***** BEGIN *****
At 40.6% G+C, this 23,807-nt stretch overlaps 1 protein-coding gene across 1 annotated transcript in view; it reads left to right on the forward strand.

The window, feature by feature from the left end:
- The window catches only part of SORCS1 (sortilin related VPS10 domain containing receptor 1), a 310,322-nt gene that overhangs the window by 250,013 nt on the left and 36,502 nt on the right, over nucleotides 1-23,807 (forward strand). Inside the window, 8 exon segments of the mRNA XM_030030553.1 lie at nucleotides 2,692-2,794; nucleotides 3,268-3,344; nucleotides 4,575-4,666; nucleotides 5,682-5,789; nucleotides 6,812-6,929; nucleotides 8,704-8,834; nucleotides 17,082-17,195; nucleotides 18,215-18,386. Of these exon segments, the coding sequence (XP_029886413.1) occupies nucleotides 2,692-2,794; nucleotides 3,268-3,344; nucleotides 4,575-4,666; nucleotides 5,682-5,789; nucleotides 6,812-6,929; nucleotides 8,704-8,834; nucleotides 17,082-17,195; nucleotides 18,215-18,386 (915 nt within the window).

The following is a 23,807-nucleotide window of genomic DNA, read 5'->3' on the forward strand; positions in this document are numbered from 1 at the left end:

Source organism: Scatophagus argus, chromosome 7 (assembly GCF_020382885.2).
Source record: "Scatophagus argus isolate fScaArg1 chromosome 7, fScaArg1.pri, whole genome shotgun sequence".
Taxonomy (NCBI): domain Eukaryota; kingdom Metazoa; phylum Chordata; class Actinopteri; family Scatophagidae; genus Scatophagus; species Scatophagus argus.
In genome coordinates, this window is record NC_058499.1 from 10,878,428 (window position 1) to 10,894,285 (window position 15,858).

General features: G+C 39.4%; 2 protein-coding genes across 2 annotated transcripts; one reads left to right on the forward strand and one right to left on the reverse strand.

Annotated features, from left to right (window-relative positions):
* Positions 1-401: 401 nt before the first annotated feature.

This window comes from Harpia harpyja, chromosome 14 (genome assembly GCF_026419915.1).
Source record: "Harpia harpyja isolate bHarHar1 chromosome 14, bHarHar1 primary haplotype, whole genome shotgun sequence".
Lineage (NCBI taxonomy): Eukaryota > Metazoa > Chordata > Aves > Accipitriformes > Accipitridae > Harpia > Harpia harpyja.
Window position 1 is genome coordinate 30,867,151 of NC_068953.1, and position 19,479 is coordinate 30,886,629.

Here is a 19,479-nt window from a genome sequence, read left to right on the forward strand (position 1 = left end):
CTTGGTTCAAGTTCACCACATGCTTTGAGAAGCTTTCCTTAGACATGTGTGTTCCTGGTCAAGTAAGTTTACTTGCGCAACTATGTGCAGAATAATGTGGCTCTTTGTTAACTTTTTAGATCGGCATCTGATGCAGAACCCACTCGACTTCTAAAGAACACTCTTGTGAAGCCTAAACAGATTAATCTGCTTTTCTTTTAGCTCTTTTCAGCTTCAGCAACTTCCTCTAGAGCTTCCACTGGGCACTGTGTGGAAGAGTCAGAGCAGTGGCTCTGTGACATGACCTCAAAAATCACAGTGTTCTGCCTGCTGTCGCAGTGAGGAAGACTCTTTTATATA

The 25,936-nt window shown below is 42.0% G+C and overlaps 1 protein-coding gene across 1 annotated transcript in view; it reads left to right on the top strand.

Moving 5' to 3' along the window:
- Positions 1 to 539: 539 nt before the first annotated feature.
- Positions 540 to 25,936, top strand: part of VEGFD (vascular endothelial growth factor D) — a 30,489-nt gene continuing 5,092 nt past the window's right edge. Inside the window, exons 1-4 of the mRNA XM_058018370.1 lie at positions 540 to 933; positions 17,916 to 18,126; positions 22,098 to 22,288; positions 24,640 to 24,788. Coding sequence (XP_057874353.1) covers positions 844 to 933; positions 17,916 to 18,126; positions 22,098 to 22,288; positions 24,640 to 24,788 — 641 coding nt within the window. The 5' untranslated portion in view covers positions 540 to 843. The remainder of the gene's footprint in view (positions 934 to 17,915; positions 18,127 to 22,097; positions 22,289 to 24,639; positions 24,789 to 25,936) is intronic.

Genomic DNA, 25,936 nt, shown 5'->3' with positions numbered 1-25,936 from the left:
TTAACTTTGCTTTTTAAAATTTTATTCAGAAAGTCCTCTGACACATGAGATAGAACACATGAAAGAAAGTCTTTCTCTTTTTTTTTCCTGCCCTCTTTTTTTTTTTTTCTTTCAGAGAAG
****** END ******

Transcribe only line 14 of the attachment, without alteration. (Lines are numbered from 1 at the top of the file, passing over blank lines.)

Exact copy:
Lineage (NCBI taxonomy): Eukaryota > Metazoa > Chordata > Aves > Accipitriformes > Accipitridae > Harpia > Harpia harpyja.